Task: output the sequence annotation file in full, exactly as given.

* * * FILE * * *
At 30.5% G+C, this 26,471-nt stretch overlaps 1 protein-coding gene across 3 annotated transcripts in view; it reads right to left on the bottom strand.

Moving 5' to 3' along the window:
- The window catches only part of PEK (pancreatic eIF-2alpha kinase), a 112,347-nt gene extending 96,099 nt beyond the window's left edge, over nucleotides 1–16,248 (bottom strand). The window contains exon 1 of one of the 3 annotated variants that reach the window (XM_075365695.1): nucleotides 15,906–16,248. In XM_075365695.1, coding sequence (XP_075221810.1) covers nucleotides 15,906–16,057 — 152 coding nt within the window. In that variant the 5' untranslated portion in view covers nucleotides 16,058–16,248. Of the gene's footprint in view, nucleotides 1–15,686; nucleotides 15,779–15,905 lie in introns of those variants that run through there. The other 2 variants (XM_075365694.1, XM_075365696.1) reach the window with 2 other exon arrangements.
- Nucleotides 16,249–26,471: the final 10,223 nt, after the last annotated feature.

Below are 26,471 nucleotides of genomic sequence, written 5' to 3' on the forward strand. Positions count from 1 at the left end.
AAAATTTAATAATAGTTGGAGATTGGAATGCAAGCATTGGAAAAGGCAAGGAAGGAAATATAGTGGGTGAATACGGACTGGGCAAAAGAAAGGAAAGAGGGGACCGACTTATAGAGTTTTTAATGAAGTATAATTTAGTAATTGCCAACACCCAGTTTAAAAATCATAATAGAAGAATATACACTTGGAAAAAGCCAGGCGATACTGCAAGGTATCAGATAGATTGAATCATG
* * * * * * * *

At 30.5% G+C, this 26,471-nt stretch overlaps 1 protein-coding gene across 3 annotated transcripts in view; it reads right to left on the bottom strand.

Moving 5' to 3' along the window:
- The window catches only part of PEK (pancreatic eIF-2alpha kinase), a 112,347-nt gene extending 96,099 nt beyond the window's left edge, over nucleotides 1–16,248 (bottom strand). The window contains exon 1 of one of the 3 annotated variants that reach the window (XM_075365695.1): nucleotides 15,906–16,248. In XM_075365695.1, coding sequence (XP_075221810.1) covers nucleotides 15,906–16,057 — 152 coding nt within the window. In that variant the 5' untranslated portion in view covers nucleotides 16,058–16,248. Of the gene's footprint in view, nucleotides 1–15,686; nucleotides 15,779–15,905 lie in introns of those variants that run through there. The other 2 variants (XM_075365694.1, XM_075365696.1) reach the window with 2 other exon arrangements.
- Nucleotides 16,249–26,471: the final 10,223 nt, after the last annotated feature.

Below are 26,471 nucleotides of genomic sequence, written 5' to 3' on the forward strand. Positions count from 1 at the left end.
AAAATTTAATAATAGTTGGAGATTGGAATGCAAGCATTGGAAAAGGCAAGGAAGGAAATATAGTGGGTGAATACGGACTGGGCAAAAGAAAGGAAAGAGGGGACCGACTTATAGAGTTTTTAATGAAGTATAATTTAGTAATTGCCAACACCCAGTTTAAAAATCATAATAGAAGAATATACACTTGGAAAAAGCCAGGCGATACTGCAAGGTATCAGATAGATTGAATCATG